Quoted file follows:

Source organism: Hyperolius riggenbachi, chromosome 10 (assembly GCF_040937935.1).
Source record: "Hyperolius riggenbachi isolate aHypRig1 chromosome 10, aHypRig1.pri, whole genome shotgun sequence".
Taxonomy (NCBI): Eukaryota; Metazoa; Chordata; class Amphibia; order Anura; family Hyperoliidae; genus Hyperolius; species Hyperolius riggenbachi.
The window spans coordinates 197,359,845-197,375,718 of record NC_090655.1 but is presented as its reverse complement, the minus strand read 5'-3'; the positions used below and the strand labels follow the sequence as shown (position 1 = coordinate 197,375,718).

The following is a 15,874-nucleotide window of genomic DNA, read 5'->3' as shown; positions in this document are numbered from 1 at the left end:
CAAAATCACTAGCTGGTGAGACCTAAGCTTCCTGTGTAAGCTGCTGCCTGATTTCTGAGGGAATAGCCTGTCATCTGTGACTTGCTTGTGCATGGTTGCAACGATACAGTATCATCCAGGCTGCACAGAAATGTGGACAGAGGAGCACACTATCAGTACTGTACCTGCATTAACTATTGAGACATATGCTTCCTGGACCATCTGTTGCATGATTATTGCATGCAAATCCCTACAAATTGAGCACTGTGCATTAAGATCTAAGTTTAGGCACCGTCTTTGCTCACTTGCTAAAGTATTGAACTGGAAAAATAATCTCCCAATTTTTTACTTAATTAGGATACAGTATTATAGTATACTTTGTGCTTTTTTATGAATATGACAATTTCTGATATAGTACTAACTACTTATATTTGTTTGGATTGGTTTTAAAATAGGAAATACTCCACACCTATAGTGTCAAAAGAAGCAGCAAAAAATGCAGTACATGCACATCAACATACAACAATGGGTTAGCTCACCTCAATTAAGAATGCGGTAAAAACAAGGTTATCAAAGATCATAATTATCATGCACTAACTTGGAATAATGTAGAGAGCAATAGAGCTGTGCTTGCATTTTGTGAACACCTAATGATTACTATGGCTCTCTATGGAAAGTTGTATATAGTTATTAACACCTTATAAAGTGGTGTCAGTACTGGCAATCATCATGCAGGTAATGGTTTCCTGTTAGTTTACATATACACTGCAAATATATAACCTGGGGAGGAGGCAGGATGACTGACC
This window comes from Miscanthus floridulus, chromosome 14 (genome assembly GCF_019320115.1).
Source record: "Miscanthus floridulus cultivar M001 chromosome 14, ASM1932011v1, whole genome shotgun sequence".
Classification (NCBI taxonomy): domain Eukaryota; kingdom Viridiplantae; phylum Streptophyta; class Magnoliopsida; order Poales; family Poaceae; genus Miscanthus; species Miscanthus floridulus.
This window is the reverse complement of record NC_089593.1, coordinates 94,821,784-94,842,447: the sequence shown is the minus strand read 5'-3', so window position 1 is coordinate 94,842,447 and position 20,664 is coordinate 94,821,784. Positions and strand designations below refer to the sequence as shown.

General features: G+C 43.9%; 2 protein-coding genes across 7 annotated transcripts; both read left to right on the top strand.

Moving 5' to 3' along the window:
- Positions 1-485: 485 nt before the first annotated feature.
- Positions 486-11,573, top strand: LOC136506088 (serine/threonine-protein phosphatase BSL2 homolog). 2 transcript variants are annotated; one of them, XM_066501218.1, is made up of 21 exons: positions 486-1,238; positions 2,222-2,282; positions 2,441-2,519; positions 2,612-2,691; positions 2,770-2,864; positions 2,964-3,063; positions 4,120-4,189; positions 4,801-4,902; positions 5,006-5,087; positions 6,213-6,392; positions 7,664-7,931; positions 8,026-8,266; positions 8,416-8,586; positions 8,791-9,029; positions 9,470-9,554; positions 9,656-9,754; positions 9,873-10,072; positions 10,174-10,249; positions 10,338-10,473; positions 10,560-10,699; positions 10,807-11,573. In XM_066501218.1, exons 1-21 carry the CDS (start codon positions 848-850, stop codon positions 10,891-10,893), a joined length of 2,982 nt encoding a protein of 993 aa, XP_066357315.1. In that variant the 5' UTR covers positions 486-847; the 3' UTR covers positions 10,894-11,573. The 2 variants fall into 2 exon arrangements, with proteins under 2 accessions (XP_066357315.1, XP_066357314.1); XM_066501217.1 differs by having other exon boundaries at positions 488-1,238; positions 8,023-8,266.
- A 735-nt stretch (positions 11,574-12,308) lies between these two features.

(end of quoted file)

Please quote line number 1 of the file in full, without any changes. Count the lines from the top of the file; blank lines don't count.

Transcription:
Source organism: Hyperolius riggenbachi, chromosome 10 (assembly GCF_040937935.1).